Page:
— By Water to the Columbian Exposition • Johanna S. Wisthaler

... external fellowship, or communion, in the Word and Sacraments; (2) an intimate union as the living members of Christ. Nor is this communion, or fellowship, broken by the death of any, for in Christ all are knit together in one ...
— The Church Handy Dictionary • Anonymous

... "Of course I think it right that he should do something," Violet had said. "And he will if you bid him," replied the Earl. Violet expressed a great doubt as to this willingness of obedience; but, nevertheless, she promised to do her best, and she did her best. Lord Chiltern, when she spoke to him, knit his brows with an apparent ferocity of anger which his countenance frequently expressed without any intention of ferocity on his part. He was annoyed, but was not savagely disposed to Violet. As he looked at her, however, ...
— Phineas Finn - The Irish Member • Anthony Trollope

... had come suddenly to an end which was real enough, and the brother would never come home to live with them and play with them, and let them mend his clothes and knit his stockings as other sisters did. And, instead, they had to get used to the strange idea of the dead unknown wife, and the little son for whose sake they were to grow up into wise sober women before they had done with being little girls. What wonder ...
— Two Maiden Aunts • Mary H. Debenham

... other, glancing a look at the signpost. "I made Hollister put a stage so high that the neck would not be dislocated by the fall, and I intend making as handsome a skeleton of him as there is in the states of North America; the fellow has good points, and his bones are well knit. I will make a perfect beauty of him. I have long been wanting something of this sort to send as a present to my old aunt in Virginia, who was so kind to ...
— The Spy • James Fenimore Cooper

... very politely exhibited the portrait of Feijoo. It was circular in shape, about a foot in diameter, and was surrounded by a little brass frame, something like the rim of a barber's basin. The countenance was large and massive but fine, the eyebrows knit, the eyes sharp and penetrating, nose aquiline. On the head was a silken skull-cap; the collar of the coat or vest was just perceptible. The painting was decidedly good, and struck me as being one of the very best specimens ...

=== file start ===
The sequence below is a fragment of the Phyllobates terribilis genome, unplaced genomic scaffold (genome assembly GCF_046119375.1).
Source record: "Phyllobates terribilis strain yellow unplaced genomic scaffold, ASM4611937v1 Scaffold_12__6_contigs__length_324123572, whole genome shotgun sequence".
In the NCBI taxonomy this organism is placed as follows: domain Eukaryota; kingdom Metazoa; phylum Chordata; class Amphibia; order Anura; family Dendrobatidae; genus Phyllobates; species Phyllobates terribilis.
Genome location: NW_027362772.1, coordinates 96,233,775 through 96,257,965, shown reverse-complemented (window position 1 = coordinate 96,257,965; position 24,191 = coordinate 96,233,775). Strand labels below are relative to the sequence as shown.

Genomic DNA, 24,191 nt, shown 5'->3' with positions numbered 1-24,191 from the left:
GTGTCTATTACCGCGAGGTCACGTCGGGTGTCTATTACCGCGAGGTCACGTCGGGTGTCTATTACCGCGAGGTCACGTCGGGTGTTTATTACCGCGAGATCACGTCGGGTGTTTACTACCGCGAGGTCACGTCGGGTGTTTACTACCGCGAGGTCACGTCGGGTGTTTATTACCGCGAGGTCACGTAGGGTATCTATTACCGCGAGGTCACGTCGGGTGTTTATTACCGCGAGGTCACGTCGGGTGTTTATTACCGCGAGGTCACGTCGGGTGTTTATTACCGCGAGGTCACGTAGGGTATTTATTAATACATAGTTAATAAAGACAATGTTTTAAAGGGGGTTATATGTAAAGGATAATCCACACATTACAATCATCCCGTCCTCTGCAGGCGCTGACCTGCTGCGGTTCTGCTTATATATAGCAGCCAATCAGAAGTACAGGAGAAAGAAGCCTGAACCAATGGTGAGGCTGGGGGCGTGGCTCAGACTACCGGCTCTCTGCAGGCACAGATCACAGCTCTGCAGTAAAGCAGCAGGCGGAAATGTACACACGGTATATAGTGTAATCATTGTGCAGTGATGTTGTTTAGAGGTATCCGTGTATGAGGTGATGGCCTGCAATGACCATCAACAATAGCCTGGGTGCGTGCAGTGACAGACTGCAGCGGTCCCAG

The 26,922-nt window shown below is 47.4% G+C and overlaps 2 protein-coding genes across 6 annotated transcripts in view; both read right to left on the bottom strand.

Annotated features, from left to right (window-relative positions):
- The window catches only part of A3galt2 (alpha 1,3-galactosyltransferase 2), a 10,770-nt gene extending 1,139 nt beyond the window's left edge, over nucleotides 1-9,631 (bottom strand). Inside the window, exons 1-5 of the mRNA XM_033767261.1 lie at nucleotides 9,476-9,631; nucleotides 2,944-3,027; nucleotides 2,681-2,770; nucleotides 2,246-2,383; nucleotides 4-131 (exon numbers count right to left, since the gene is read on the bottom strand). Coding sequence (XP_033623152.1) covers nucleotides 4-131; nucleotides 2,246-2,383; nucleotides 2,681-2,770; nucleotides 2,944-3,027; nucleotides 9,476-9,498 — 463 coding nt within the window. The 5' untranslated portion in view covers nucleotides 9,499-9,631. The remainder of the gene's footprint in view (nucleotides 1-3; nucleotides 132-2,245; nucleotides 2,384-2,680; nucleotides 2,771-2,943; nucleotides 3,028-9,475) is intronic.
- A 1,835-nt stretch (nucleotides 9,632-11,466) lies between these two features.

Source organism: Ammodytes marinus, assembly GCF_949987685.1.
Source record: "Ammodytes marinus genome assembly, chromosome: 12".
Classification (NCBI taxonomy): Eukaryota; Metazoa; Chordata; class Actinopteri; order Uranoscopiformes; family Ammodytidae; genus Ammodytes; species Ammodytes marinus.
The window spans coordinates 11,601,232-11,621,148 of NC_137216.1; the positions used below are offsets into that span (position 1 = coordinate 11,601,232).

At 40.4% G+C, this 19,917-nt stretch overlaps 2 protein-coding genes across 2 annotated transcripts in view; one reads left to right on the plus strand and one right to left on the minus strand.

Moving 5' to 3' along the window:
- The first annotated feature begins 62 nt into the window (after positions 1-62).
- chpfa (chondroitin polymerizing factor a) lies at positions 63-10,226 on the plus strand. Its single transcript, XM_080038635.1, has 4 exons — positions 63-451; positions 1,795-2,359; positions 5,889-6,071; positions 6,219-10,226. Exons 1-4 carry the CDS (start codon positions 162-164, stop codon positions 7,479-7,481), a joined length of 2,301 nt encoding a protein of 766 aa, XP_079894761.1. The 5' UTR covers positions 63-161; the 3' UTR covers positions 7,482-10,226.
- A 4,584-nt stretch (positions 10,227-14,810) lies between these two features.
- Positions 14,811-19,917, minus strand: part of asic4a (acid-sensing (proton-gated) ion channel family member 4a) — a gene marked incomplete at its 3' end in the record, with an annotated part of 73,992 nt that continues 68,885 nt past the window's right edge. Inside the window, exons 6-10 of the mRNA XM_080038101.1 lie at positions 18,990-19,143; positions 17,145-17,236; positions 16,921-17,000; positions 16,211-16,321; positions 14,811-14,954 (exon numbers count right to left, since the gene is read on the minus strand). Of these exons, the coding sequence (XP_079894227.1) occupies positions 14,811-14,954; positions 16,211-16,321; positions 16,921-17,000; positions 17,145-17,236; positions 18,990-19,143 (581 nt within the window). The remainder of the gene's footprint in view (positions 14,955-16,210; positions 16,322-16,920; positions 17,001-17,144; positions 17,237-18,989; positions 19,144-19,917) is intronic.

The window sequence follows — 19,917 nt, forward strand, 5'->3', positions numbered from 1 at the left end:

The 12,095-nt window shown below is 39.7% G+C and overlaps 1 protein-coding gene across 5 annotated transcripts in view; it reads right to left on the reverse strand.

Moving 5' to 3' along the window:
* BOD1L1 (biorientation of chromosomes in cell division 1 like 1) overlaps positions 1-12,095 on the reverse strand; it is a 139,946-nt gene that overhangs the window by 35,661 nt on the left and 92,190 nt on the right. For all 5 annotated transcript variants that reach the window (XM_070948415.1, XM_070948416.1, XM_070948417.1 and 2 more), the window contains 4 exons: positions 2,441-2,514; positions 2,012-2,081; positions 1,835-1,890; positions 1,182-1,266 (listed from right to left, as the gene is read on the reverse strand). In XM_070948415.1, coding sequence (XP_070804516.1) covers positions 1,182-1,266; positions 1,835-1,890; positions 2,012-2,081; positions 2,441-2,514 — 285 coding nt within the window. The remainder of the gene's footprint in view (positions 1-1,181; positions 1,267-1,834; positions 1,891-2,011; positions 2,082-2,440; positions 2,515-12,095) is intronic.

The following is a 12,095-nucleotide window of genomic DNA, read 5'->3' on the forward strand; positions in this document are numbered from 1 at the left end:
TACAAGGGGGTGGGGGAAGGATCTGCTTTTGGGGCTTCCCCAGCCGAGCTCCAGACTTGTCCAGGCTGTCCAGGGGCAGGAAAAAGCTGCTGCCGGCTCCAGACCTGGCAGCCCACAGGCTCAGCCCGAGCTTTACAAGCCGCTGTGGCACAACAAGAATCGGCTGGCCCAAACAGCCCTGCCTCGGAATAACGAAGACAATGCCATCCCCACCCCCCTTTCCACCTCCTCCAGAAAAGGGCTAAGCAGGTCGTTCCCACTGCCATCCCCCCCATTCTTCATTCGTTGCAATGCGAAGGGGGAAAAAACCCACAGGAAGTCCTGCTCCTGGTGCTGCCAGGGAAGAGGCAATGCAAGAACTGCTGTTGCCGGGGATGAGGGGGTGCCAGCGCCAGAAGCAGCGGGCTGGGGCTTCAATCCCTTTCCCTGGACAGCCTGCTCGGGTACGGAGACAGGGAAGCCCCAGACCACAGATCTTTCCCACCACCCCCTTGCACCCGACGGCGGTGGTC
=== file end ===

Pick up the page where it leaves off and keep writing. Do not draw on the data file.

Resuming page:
— The Bible in Spain • George Borrow

... put into words what all felt: "Look at the spectacle exhibited on this floor. How is it? There are Republican Northern senators upon that side. Here are Southern senators on this side. How much social intercourse is there between us? You sit upon your side, silent and gloomy; we sit upon ours with knit brows and portentous scowls.... Here are two hostile bodies on this floor; and it is but a type of the feeling that exists ...
— Stephen A. Douglas - A Study in American Politics • Allen Johnson

... much I intend to take it as soon as I can earn money enough to pay for it. I am a cripple boy. I have no feet. One was cut off below and one above the knee, and when I move round I have to go on my hands. I want a pair of Newfoundland dogs for a team, but I can not find where I can get them. I knit a pair of mittens, and sold them to help pay for YOUNG PEOPLE, and now I am mending grain bags to earn the rest of the money. I am fond of reading, and feel ...
— Harper's Young People, March 30, 1880 - An Illustrated Weekly • Various

... if the reason does not go astray in its object, or err in the question, sensuousness will continue to falsify the answer for a long time. As soon as man has begun to use his understanding and to knit together phenomena in cause and effect, the reason, according to its conception, presses on to an absolute knitting together and to an unconditional basis. In order merely to be able to put forward this demand man must already have stepped ...
— Literary and Philosophical Essays • Various

... one upon another; so that the interest of each is improved by all, and a great power by this means acquired to themselves, as by sad experience we have lately found. The joints and members of this body, you know, were knit together by the sacred engagement of an oath, the Oath of Canonical Obedience, as they called it. You remember also, with what cunning industry they endeavoured lately, to make this oath and covenant more sure for themselves and their posterity, ...
— The Covenants And The Covenanters - Covenants, Sermons, and Documents of the Covenanted Reformation • Various

... but the welcome hearty, the hospitality bountiful. Then we had a prayer-meeting in the "church house," and between fifty and sixty people were present. The men dressed in homespun and blue jeans, the women all with full-bordered cape bonnets and home-knit woolen mitts. It is a great lack of "form" to go with the hands uncovered, but the feet are often so; and I will venture to say that the missionary and myself were the only persons in the "church house" whose mouths were not filled ...